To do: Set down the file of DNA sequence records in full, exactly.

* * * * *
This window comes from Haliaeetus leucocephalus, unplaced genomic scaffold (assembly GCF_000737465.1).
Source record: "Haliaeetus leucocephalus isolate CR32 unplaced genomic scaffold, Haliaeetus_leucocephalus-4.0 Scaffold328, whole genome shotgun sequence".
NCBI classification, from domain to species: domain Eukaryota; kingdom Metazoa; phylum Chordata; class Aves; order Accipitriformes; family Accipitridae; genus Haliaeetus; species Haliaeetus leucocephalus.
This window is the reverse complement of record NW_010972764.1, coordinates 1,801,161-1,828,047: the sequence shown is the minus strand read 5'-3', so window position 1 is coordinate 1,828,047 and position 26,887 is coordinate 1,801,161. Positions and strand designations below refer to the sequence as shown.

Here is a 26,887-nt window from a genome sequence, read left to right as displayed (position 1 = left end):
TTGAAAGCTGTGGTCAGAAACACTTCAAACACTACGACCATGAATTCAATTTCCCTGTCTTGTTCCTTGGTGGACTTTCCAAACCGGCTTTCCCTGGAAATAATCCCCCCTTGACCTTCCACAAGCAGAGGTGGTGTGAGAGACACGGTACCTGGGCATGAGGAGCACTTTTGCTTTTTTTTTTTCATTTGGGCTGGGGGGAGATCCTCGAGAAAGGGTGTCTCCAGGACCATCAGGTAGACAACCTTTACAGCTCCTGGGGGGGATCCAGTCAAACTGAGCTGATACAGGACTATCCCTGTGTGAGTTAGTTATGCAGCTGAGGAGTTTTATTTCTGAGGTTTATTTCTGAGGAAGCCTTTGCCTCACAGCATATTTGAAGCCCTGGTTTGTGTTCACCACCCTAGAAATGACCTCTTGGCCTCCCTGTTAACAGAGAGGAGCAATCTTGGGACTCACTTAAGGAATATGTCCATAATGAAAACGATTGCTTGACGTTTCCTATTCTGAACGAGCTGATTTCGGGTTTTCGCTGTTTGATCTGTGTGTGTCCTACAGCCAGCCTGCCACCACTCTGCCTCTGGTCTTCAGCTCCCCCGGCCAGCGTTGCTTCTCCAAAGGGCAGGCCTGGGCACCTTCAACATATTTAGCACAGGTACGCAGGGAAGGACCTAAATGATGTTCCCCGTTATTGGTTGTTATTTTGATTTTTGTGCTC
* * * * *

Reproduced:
This window comes from Haliaeetus leucocephalus, unplaced genomic scaffold (assembly GCF_000737465.1).
Source record: "Haliaeetus leucocephalus isolate CR32 unplaced genomic scaffold, Haliaeetus_leucocephalus-4.0 Scaffold328, whole genome shotgun sequence".
NCBI classification, from domain to species: domain Eukaryota; kingdom Metazoa; phylum Chordata; class Aves; order Accipitriformes; family Accipitridae; genus Haliaeetus; species Haliaeetus leucocephalus.
This window is the reverse complement of record NW_010972764.1, coordinates 1,801,161-1,828,047: the sequence shown is the minus strand read 5'-3', so window position 1 is coordinate 1,828,047 and position 26,887 is coordinate 1,801,161. Positions and strand designations below refer to the sequence as shown.

Here is a 26,887-nt window from a genome sequence, read left to right as displayed (position 1 = left end):
TTGAAAGCTGTGGTCAGAAACACTTCAAACACTACGACCATGAATTCAATTTCCCTGTCTTGTTCCTTGGTGGACTTTCCAAACCGGCTTTCCCTGGAAATAATCCCCCCTTGACCTTCCACAAGCAGAGGTGGTGTGAGAGACACGGTACCTGGGCATGAGGAGCACTTTTGCTTTTTTTTTTTCATTTGGGCTGGGGGGAGATCCTCGAGAAAGGGTGTCTCCAGGACCATCAGGTAGACAACCTTTACAGCTCCTGGGGGGGATCCAGTCAAACTGAGCTGATACAGGACTATCCCTGTGTGAGTTAGTTATGCAGCTGAGGAGTTTTATTTCTGAGGTTTATTTCTGAGGAAGCCTTTGCCTCACAGCATATTTGAAGCCCTGGTTTGTGTTCACCACCCTAGAAATGACCTCTTGGCCTCCCTGTTAACAGAGAGGAGCAATCTTGGGACTCACTTAAGGAATATGTCCATAATGAAAACGATTGCTTGACGTTTCCTATTCTGAACGAGCTGATTTCGGGTTTTCGCTGTTTGATCTGTGTGTGTCCTACAGCCAGCCTGCCACCACTCTGCCTCTGGTCTTCAGCTCCCCCGGCCAGCGTTGCTTCTCCAAAGGGCAGGCCTGGGCACCTTCAACATATTTAGCACAGGTACGCAGGGAAGGACCTAAATGATGTTCCCCGTTATTGGTTGTTATTTTGATTTTTGTGCTC